In 2004, Chai Vang wound up on private property while hunting in Wisconsin. The landowner and several friends confronted him. The encounter ended with Vang, a Hmong immigrant from St. Paul, opening fire on them and killing six. He was sentenced to six life terms.
To David Bengston of the U.S. Forest Service, the tragedy was an extreme example of the cultural friction some immigrant Hmong outdoors enthusiasts have encountered or helped cause in a country more developed and regulated than their homelands.
Experts say language and cultural barriers make concepts like "no trespassing" and limits on fishing confusing to some Hmong, a people who often hunted and fished for subsistence in their native countries in Asia.
Now, a film aimed at the Hmong population seeks to clarify some of the values and rules that frame the way people view and use U.S. wildlands.
"Yos Hav Zoov," or "Exploring the Wilderness," is the work of a team of researchers, including Bengston, who were concerned not just that some Hmong didn't understand the rules, but also that some aren't even trying to enjoy the woods or the lakes because they don't want to run afoul of the law or native residents.
The 57-minute video is divided into five chapters, with skits on fire safety, hunting and fishing regulations, and other rules on how to use wild lands responsibly. Actors from the Hmong community wear colorful costumes, and Smokey the Bear appears to talk about fire safety -- in Hmong.
The video advises: "When you see others in the wilderness, smile so that other people or groups won't think differently of you."
Most of the 2,500 DVDs made have been distributed to Hmong cultural centers and groups in Minnesota, Wisconsin and California; those states are home to about 80 percent of Hmong Americans, Bengston said. Minnesota, with 50,000 Hmong, has the nation's second-largest population, behind California.
Phasoua Vang, who played a squirrel in the film, said her family enjoyed the movie, which prompted them to have conversations about the environment.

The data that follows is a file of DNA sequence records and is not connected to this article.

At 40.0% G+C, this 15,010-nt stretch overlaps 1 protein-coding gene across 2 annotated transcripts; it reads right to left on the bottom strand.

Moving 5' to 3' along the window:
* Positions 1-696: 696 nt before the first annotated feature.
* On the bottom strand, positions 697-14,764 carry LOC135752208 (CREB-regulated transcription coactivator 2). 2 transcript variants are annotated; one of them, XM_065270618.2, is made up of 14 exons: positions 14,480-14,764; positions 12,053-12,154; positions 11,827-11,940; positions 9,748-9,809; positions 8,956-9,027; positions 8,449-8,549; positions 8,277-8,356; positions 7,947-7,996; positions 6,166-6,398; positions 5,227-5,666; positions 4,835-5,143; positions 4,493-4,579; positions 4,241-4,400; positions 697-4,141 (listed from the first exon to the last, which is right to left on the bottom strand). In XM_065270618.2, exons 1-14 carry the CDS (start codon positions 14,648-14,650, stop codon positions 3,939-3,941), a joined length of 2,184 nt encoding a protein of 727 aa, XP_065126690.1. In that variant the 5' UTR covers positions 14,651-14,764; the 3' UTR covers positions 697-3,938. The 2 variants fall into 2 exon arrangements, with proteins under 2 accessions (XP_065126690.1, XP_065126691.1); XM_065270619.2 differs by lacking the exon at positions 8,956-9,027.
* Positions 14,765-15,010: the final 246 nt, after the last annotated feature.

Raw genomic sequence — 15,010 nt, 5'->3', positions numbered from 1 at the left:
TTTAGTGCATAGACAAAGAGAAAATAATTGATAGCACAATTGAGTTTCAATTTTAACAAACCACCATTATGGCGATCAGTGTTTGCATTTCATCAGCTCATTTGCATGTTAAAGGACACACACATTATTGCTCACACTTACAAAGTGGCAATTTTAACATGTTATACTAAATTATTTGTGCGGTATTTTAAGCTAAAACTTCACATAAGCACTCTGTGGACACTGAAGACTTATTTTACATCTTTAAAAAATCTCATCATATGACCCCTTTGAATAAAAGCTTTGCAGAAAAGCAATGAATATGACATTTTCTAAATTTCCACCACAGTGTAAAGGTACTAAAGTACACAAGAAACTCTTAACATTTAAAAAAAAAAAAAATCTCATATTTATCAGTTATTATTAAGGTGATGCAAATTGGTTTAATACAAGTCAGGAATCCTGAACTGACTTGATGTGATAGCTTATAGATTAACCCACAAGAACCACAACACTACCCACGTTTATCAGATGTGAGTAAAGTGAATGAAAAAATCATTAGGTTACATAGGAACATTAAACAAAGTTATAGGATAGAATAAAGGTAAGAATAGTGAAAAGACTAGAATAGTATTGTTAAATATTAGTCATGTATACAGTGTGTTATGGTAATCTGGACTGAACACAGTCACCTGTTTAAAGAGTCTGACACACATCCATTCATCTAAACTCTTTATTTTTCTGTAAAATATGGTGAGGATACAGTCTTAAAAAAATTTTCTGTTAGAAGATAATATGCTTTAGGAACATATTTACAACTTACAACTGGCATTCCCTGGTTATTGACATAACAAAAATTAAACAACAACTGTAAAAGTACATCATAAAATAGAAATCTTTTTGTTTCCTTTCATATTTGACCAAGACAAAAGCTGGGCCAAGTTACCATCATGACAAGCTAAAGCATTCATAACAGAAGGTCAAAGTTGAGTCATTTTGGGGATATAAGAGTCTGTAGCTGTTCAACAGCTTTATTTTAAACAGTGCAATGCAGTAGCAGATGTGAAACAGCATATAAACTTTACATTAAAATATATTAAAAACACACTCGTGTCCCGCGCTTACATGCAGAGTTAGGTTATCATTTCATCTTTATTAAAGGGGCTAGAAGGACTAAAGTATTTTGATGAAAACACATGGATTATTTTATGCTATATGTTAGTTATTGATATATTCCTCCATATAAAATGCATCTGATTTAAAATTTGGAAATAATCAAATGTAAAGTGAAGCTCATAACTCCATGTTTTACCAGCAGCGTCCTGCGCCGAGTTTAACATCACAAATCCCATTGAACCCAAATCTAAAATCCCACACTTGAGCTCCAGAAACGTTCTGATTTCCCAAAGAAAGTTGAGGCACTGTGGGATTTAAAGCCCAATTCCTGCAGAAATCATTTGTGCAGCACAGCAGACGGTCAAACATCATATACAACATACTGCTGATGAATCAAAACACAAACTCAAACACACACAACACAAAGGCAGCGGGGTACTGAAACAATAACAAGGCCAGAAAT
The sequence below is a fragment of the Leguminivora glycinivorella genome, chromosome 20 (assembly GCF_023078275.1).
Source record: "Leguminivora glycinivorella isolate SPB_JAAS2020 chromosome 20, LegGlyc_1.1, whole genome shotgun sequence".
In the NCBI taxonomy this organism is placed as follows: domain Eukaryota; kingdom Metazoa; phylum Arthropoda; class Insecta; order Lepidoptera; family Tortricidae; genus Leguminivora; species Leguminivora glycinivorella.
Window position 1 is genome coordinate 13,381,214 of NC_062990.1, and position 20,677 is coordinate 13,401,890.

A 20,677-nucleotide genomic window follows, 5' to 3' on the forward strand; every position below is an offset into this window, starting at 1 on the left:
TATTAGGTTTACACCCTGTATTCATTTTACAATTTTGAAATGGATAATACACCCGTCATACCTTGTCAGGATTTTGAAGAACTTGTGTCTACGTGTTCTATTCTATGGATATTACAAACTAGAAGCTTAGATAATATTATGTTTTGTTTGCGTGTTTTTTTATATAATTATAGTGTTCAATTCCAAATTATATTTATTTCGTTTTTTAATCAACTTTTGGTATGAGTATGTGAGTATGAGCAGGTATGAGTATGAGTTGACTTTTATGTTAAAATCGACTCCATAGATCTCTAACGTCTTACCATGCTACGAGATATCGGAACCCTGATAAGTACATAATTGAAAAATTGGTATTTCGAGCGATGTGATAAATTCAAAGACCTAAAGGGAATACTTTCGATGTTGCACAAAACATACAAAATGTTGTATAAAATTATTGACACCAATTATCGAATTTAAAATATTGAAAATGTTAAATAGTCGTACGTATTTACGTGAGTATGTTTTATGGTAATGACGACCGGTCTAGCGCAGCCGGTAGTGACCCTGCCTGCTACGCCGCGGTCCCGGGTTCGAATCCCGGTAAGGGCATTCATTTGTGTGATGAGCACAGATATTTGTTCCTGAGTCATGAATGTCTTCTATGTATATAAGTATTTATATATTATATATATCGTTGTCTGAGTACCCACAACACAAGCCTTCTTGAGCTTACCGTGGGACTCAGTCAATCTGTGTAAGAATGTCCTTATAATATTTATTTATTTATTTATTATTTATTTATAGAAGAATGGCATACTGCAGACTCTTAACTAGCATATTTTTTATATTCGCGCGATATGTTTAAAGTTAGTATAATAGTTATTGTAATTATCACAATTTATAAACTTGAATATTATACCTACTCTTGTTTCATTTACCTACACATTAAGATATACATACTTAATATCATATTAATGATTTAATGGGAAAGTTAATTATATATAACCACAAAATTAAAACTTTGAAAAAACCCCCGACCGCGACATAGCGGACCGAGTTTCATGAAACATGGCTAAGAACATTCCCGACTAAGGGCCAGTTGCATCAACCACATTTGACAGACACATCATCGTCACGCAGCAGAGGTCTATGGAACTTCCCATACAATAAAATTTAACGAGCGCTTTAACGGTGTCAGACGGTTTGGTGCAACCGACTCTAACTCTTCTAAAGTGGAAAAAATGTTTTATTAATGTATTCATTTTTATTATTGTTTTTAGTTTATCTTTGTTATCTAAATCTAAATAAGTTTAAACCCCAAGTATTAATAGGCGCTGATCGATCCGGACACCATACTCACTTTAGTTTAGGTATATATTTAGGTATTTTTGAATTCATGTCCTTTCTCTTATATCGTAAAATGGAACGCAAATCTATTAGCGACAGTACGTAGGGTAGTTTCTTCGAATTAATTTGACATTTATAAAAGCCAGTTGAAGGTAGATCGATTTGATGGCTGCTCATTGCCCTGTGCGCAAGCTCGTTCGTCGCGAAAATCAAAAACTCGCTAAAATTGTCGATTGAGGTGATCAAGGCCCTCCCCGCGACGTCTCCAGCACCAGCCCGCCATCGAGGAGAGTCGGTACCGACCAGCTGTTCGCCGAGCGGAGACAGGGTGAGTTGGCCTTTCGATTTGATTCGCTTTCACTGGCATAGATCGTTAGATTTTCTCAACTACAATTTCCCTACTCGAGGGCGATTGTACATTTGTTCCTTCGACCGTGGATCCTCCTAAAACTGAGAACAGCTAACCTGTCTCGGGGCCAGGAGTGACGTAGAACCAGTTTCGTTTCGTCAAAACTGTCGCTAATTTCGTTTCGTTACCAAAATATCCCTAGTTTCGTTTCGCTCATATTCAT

"Don't step on the grass," Vang, 29, told her 4-year-old nephew, Maujkoob, on a recent walk in St. Paul. "Remember the movie? Step on the path that they made for us."
In the film, the translation of some concepts had to be improvised because they didn't have a Hmong equivalent. Fishing license, for example, became "the piece of paper that you need in order to be able to fish," Vang said, laughing.
'An outdoor culture'
The Forest Service funded the five-year project. Bengston, along with Michele Schermann of the University of Minnesota's Bioproducts and Biosystems Engineering department, spent years studying the Hmong for the project and consulted Hmong natural resource experts.
Since the Hmong didn't have a written language until the 1950s, Bengston said, storytelling was a way to pass along knowledge. The film is a modern twist on that tradition.
The film's director, Foung Heu, 45, a refugee from Laos and an outdoorsman, said the movie taps into an affinity for nature that many Hmong feel in their core. "We came from an outdoor culture," he said. "We work the land, and we hunt. We cook crops, so that's part of our culture."
While most immigrant groups use the outdoors less than the general population, the Hmong use it more, setting them apart, Bengston said.
The movie, by promoting outdoor family recreation, might also help ease tension in Hmong families, said U of M history and Asian American Studies assistant professor Mai Na Lee. Traditionally, Hmong women care for children more and get outdoors less than men, she said.
"A lot of the social problems that emerge -- you know, like divorce, domestic violence, constant arguments -- result from that kind of segregation between men and women," Lee said.
Katherine Lymn is a University of Minnesota student on assignment for the Star Tribune.